Email Scams and Other Internet Fraud

We are aware that criminal enterprises are using increased levels of sophistication to exploit the conveniences of modern technology. As a result, we strive to maintain a culture of risk avoidance in our firm and maintain strict procedures regarding our electronic communications and protection of client data. Additionally, we regularly remind our clients of actions they can take to protect themselves.

While you may frequently read of electronic fraud risks, you may not realize how deceptive these fraudulent endeavors have become. Many are well organized and funded and come from a myriad of seemingly reliable or familiar sources. For example, you are no longer likely to be contacted by an unknown international entity or individual: Now you may receive fraudulent emails from an entity purporting to be your bank, credit card provider, or investment account provider.

What to Look For

It is not difficult to reproduce high-quality corporate logos to create fraudulent emails and web pages. Sometimes, the email domain or the web address reveals the attempted fraud, but criminals can create convincing domains and addresses. Simply opening attachments or visiting web pages may reveal sensitive information about you. The scammers don’t rely on you entering your personal information, they lift it from your computer once they have access.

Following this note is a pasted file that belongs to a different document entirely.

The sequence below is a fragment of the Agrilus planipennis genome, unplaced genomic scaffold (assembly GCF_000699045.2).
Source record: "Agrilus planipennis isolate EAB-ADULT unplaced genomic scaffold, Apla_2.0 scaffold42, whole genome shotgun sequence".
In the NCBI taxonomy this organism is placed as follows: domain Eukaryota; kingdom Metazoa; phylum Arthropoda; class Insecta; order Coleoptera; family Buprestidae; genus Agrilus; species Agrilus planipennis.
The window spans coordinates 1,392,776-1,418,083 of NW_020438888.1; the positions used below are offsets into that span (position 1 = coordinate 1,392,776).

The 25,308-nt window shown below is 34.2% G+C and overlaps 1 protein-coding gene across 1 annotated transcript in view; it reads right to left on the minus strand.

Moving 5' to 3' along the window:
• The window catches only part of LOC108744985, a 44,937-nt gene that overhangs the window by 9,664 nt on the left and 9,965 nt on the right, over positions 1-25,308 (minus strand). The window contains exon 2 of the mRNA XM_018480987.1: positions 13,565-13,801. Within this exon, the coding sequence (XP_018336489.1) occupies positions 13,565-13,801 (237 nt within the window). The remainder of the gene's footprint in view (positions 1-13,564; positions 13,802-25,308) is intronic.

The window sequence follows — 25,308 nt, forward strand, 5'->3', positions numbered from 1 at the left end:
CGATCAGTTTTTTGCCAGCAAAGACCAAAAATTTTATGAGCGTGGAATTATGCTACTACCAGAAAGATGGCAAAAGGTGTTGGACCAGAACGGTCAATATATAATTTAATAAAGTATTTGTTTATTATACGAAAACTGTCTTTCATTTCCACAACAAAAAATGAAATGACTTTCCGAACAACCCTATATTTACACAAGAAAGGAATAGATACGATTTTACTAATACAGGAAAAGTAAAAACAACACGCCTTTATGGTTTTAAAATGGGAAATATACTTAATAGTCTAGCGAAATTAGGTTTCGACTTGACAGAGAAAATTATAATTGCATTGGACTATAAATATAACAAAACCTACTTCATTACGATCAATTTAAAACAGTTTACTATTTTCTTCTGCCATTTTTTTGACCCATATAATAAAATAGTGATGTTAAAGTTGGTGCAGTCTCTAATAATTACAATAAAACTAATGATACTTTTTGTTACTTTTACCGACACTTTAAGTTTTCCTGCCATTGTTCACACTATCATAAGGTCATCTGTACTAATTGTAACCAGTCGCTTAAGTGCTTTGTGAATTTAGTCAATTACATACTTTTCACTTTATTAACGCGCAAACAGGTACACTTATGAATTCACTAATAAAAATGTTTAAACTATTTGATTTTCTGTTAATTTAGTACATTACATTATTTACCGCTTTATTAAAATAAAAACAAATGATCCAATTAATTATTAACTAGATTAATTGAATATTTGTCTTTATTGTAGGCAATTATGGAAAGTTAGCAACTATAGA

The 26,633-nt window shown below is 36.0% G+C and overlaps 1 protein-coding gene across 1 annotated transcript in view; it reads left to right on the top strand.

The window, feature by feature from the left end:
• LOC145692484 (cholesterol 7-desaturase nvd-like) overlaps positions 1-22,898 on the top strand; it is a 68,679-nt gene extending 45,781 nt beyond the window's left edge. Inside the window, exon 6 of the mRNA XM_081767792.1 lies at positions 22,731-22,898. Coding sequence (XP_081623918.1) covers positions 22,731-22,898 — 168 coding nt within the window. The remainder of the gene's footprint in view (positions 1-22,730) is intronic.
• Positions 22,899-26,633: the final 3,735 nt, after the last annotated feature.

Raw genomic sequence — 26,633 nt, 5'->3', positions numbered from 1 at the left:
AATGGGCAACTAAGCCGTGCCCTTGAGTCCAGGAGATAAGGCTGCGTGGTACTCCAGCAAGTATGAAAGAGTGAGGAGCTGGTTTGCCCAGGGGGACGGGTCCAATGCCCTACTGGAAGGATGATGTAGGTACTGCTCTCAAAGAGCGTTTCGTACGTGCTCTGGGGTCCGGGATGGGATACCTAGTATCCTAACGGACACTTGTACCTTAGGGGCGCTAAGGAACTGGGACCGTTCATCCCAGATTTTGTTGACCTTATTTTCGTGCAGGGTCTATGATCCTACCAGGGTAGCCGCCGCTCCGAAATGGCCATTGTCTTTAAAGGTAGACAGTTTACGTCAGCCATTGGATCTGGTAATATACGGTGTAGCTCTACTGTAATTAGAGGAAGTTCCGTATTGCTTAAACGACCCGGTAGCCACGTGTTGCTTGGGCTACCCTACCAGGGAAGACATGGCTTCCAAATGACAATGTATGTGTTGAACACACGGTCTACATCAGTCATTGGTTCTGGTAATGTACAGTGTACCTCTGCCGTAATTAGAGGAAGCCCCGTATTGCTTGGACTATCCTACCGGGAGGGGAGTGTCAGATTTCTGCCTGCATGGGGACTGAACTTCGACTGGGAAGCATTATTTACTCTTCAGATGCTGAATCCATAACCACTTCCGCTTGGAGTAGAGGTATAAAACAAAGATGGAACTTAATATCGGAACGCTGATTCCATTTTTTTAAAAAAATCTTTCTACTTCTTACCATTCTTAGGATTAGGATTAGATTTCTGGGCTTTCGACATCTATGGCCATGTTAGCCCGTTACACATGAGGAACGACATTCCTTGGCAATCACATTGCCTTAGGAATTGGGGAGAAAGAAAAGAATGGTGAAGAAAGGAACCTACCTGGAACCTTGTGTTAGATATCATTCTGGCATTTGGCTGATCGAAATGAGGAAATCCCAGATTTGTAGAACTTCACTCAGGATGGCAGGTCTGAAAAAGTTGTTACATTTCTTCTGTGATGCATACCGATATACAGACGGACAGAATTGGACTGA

How to Protect Yourself

When in doubt, don’t click. Be extremely cautious before opening attachments or clicking on links embedded within an email. Scammers commonly use attachments and links to gain access to your sensitive information. Instead of clicking on a potentially fraudulent link in an email, navigate to the link in question by using a different method. You are much less likely to land on a fraudulent web page if you use a bookmark from your last interaction with the company, or by using the results from most any search engine (Bing, Google, etc.). Search engines attempt to filter out fraudulent content and prioritize valid results.

Additionally, if you receive an email solicitation that entices you to take any action, beware. A good first rule of thumb: if you cannot physically locate the organization via web search, proceed cautiously or not at all.
Contact us with any questions you may have, particularly regarding correspondence from an investment account provider. We can verify the authenticity of communications.